An interesting compilation of games with some you can only get here
Like any good video game company with a long legacy of top notch games, Capcom has put out numerous compilations celebrating some of the best titles in their library. The longtime developer is gearing up to add another assemblage to their repertoire later this week with Capcom Fighting Collection — a gathering of 10 classic games all rolled up into one package with a single price tag.
With compilation products, it can be difficult for a company to justify having fans pay for games they probably already own or have owned in the past, so it typically comes down to game (and version) choice as well as the bells and whistles. Does Capcom Fighting Collection have enough to be worth the money? Read on to find out.
A collection of games is only as good as the games that comprise it. While I was a little bit skeptical upon first booting it up, I can now say that Capcom Fighting Collection definitely has a killer assortment of titles to choose from.
What had me somewhat concerned at first was the fact that of the 10 titles included in this package, a whopping 5 of them are Darkstalkers games. Don’t get me wrong, I love the Darkstalkers series, but initially I feared that over time fans (and myself) might lean toward maybe one or two of these titles to play consistently, ultimately meaning a solid chunk of the slots in this collection would end up feeling like they could have gone to better use with different titles and the other non-Darkstalkers games featured here might not pick up the slack enough and provide the right amount of bang for your buck.
This isn’t the case at all, though. For the first time ever outside of Japan, this compilation brings all five of the Darkstalkers entries together and allows many of us to experience the Japanese exclusive Vampire Hunter 2: Darkstalkers’ Revenge and Vampire Savior 2: The Lord of Vampire for the very first time — which is fantastic.
Even if you don’t find yourself playing every single one of the five installments regularly, simply having them all in one place — with training mode and online play — is worth at least some of your hard-earned money if you’re a fighting game aficionado or a collector at heart.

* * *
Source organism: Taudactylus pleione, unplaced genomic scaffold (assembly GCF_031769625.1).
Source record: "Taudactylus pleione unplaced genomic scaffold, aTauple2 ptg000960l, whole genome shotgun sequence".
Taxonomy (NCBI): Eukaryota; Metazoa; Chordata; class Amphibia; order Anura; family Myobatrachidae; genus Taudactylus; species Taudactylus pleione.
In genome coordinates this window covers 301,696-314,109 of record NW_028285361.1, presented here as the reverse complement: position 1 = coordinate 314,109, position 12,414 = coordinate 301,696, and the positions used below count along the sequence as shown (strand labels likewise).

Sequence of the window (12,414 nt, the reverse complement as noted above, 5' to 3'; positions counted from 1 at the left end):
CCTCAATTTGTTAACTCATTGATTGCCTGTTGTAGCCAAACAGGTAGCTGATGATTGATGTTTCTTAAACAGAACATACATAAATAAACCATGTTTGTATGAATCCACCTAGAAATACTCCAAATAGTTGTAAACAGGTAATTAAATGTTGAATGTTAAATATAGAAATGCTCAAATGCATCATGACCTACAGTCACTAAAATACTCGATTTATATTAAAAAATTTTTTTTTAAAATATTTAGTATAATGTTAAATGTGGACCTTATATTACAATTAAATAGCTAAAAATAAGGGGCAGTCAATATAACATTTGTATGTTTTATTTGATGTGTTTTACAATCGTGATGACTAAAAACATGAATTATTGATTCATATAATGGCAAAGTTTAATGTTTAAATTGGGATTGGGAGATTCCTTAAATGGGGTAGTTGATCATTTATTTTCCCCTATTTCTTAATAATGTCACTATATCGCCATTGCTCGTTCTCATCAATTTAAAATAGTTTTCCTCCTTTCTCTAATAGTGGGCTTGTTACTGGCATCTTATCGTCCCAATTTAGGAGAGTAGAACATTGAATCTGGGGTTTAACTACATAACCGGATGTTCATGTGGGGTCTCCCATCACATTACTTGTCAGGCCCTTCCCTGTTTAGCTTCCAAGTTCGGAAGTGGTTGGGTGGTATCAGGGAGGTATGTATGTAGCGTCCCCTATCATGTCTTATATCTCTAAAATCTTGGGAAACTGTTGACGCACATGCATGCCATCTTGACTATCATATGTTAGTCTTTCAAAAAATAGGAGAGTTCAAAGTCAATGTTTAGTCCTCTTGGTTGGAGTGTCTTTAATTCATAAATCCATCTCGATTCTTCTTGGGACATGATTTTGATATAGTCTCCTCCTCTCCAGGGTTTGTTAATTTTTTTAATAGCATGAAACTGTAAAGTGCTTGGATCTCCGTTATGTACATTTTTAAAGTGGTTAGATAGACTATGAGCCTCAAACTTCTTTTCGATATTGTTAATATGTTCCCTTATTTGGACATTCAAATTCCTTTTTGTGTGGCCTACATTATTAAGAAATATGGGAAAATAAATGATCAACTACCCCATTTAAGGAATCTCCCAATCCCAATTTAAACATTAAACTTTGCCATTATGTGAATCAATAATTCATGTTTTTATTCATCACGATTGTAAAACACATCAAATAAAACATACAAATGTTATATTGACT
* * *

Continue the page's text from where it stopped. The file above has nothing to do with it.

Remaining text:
Talbain and Victor slug it out in Darkstalkers: The Night Warriors.
Now, Capcom Fighting Collection will run you $39.99 USD, and I don’t think I can honestly say that just the Darkstalkers games alone are worth that much — considering past compilations coming in at a fraction of that price. Fortunately, the rest of this assortment’s offerings are strong as well.
There are endless titles Capcom could have chosen for this collection, and over the years we’ve seen Capcom use a lot of similar games across different compilations. Capcom Fighting Collection has a standout title in Red Earth, however, a game that is being released on consoles and PC for the very first time exclusively here.
Red Earth is a game that feels like several different genres all rolled up into one, and it’s awesome. It’s a fighting game at its foundation, but it has very clear RPG elements and focuses heavily on boss rush.
Much like a lot of people who end up buying Capcom Fighting Collection, this was my first time experiencing Red Earth. Since this is an established Capcom classic, I won’t go too far into reviewing the specifics of the game itself, but rather, I will say that the single-player mode here brings a lot of replayability to this collection, and something that feels fresh and gives you reason to go back time and time again is exactly what you want for a re-release of old school titles.
Red Earth is fun as hell, and if you’re anything like me you’ll be sinking quite a bit of time into it in an attempt to level up, unlock new moves, and learn the backstories of its four playable characters. If you’re not like me, however, you have a solid selection of other games to dive into instead.
Tessa’s big super move about to pelt Leo in Red Earth.
Naturally, Street Fighter 2 is represented here in the form of Hyper Street Fighter 2: The Anniversary Edition, and this is also refreshing as we didn’t see this definitive edition of the game in the Street Fighter 30th Anniversary Collection. You can never go wrong with Street Fighter 2, and there’s still Cyberbots, Super Puzzle Fighter 2 Turbo, and Super Gem Fighter Mini Mix to enjoy here as well.
Cyberbots is another game that has had limited availability over the years, last seeing a release on the PlayStation 1. This makes it another sound choice for the collection and another great reason to slap down your cash for it.
The whole package is rounded out with Super Puzzle Fighter 2 Turbo and Super Gem Fighter Mini Mix, which are both much more on the easy-going and lighthearted end of things. In a selection of mostly hardcore competitive fighting games, it’s nice to see a couple of more casual options for those who want to get some gaming in, but also just want to relax and not be on the edge of their seat fighting for survival.
Capcom Fighting Collection shines most by granting fans access to titles they’ve never had the opportunity to play before. It stands as one of Capcom’s best and most unique compilations, bringing in a little something for everyone.
Diving into this compilation, you’ll find some slick menus strewn with badass chibi artwork of classic Capcom fighters. Not unlike Street Fighter 6, it feels like the theme here is “the streets” too, as the whole thing has a graffiti vibe to it and the music is mainly some chill Hip Hop.